Print 27 comment(s) - last by YashBudini.. on Aug 24 at 6:17 PM

Porsche's 991 911 is the next step in the evolutionary line

It may be hard for the untrained eye to spot the differences between the older 997 and new 991 versions of the 911, but people have been saying that for years when it comes to Porsche's most famous model. The 911 may have not changed significantly when it comes to styling, but there's enough going on under the flesh to justify it being called an "all-new" model.

First of all, in a move that is sure to anger some purists, the 911 is growing in size yet again (the last big jump came with the 996 introduction). The rear-engined sports car is now 3.9" longer overall bringing total vehicle length to 179.5". However, Porsche counters with the fact that the body weight weight of the vehicle is down 100 pounds thanks to the use of lightweight steel, aluminum, and composites.  

Also new to the mix is a “world first” 7-speed manual transmission for those that prefer to row your own gears. For those that would rather have a computer micromanage your shifting, the 7-speed Porsche Doppelkupplungsgetriebe (PDK) is available. Porsche has also installed an automatic start/stop system in the 911 which will help to improve fuel efficiency while driving around in the city.

Although Porsche has not revealed U.S. EPA numbers for the new 911, the company says that fuel consumption is down 16 percent compared to the outgoing model using the New European Driving Cycle (NEDC). 

The engines are mostly carryover this time around, but power is up for both the Carrera (3.4) and the Carrera S (3.8). The 3.4-liter flat-6 is up 350hp (an increase of 5hp) while the larger 3.8-liter flat-6 jumps to 400hp (up 15hp). 

As in previous models, 911s with the PDK transmission will be faster on the track than the manual-equipped cars. The Carrera with a PDK can hit 60mph in 4.4 seconds and reach a top speed of 179mph. The Carrera S with PDK and Sport Chrono Package can do the dance in 3.9 seconds and reach 188mph.

However, all of this fun is going to cost you a serious amount of coin -- the base MSRP for the Carrera is listed at $82,100. Stepping up to the Carrera S will set you back a whopping $96,400, and that's before the option overload that greets you when it's time to order your new 911.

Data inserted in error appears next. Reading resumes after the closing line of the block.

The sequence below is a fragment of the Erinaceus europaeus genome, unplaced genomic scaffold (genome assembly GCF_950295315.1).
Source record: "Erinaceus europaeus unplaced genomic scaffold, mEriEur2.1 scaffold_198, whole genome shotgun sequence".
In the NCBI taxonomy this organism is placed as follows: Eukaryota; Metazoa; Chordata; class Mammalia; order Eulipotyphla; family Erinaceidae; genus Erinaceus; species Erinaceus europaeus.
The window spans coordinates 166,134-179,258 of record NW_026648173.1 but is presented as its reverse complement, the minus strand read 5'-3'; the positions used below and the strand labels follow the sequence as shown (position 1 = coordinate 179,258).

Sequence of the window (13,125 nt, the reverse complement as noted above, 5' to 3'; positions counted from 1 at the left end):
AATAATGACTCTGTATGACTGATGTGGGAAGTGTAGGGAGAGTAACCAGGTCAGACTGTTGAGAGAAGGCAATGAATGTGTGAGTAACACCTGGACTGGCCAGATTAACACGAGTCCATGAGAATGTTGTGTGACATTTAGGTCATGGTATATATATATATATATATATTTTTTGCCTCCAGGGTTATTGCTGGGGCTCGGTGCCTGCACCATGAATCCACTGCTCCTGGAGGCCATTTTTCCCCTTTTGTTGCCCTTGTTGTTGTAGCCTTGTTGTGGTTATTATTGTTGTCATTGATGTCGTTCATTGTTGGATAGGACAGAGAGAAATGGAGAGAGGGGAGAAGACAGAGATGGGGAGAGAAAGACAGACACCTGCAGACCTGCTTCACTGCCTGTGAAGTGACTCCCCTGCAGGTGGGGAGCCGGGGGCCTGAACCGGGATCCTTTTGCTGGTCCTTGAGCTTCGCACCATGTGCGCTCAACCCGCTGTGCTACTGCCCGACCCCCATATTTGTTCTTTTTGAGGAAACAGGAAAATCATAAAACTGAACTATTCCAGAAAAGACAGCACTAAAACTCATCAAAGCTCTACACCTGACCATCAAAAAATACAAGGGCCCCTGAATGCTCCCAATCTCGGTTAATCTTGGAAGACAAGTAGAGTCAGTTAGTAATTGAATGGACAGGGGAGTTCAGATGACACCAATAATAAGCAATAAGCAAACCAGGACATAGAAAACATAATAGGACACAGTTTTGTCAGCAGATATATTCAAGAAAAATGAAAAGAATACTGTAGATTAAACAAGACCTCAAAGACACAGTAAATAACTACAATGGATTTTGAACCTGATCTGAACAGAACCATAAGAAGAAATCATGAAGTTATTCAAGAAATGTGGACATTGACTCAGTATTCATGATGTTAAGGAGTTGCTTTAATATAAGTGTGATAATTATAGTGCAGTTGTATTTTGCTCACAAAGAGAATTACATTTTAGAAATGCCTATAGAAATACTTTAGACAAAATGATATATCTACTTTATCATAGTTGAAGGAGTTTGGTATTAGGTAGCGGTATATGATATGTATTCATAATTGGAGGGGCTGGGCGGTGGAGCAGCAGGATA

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RE: A lot has changed
By YashBudini on 8/23/2011 12:56:15 PM , Rating: 2
Truly a timeless design.

FD = First Design? First generation is the term I'm used to.

Uh, yeah, one of my biggest regrets is I had the option to buy a new one back then and didn't take it.

Two possible reasons they aren't around much; they did tend to rust quickly and the replacement exhaust price was very high, because early rotaries had the exhaust port in a bad location. This required a considerable exhaust system to deal with the noise.

Drove an RX2 once, that thing was a blast. Tiny car with a 4 barrel carb. :-)

RE: A lot has changed
By Spuke on 8/23/2011 1:30:29 PM , Rating: 2
Drove an RX2 once, that thing was a blast. Tiny car with a 4 barrel carb. :-)
Man are those things loud uncorked!!

RE: A lot has changed
By YashBudini on 8/24/2011 6:11:59 PM , Rating: 2
Man are those things loud uncorked!!

This correlates to my exhaust statement. The original was what? Around $7000? And yet when you needed a full exhaust replacement you were going to shell out close to $1000. ICE cars didn't come close to that. (earlier 80's)

RE: A lot has changed
By Brandon Hill on 8/23/2011 2:42:29 PM , Rating: 2
FD = third generation RX-7

RE: A lot has changed
By YashBudini on 8/24/2011 6:17:34 PM , Rating: 2
OK. My fav would have been the last year of the first generation body style, which came with the 2nd generation slightly larger and more powerful 13B engine. One of very few angular cars that looked really good.

I swear, we had a new hire at work, fresh out of college. He scraped together enough for a down payment for his RX-7, then said he had to live on just peanut butter sandwiches for a month before he could afford real food again. He redefined "sacrifice" for me.

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